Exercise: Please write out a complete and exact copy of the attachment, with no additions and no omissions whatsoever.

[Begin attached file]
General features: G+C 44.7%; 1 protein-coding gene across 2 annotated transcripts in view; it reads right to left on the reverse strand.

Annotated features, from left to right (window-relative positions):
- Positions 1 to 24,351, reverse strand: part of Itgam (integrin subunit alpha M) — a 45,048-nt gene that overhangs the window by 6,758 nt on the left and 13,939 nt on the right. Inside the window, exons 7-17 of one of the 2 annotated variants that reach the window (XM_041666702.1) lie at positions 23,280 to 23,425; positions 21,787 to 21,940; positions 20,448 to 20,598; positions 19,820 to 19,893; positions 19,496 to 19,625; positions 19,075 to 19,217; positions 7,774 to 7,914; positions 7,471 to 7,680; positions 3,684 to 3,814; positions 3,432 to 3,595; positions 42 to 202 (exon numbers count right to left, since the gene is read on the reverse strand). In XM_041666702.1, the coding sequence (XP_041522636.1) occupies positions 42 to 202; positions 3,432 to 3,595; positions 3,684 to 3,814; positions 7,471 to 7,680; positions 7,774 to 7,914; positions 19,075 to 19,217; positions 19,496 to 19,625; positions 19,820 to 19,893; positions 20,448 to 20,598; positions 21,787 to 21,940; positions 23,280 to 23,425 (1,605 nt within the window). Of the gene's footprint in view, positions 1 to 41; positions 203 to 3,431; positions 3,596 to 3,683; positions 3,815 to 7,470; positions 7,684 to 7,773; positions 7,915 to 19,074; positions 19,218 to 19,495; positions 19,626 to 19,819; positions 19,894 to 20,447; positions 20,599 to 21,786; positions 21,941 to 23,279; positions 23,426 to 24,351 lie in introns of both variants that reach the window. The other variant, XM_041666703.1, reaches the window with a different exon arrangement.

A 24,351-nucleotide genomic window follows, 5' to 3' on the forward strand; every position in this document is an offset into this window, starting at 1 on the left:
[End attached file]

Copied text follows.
General features: G+C 44.7%; 1 protein-coding gene across 2 annotated transcripts in view; it reads right to left on the reverse strand.

Annotated features, from left to right (window-relative positions):
- Positions 1 to 24,351, reverse strand: part of Itgam (integrin subunit alpha M) — a 45,048-nt gene that overhangs the window by 6,758 nt on the left and 13,939 nt on the right. Inside the window, exons 7-17 of one of the 2 annotated variants that reach the window (XM_041666702.1) lie at positions 23,280 to 23,425; positions 21,787 to 21,940; positions 20,448 to 20,598; positions 19,820 to 19,893; positions 19,496 to 19,625; positions 19,075 to 19,217; positions 7,774 to 7,914; positions 7,471 to 7,680; positions 3,684 to 3,814; positions 3,432 to 3,595; positions 42 to 202 (exon numbers count right to left, since the gene is read on the reverse strand). In XM_041666702.1, the coding sequence (XP_041522636.1) occupies positions 42 to 202; positions 3,432 to 3,595; positions 3,684 to 3,814; positions 7,471 to 7,680; positions 7,774 to 7,914; positions 19,075 to 19,217; positions 19,496 to 19,625; positions 19,820 to 19,893; positions 20,448 to 20,598; positions 21,787 to 21,940; positions 23,280 to 23,425 (1,605 nt within the window). Of the gene's footprint in view, positions 1 to 41; positions 203 to 3,431; positions 3,596 to 3,683; positions 3,815 to 7,470; positions 7,684 to 7,773; positions 7,915 to 19,074; positions 19,218 to 19,495; positions 19,626 to 19,819; positions 19,894 to 20,447; positions 20,599 to 21,786; positions 21,941 to 23,279; positions 23,426 to 24,351 lie in introns of both variants that reach the window. The other variant, XM_041666703.1, reaches the window with a different exon arrangement.

A 24,351-nucleotide genomic window follows, 5' to 3' on the forward strand; every position in this document is an offset into this window, starting at 1 on the left: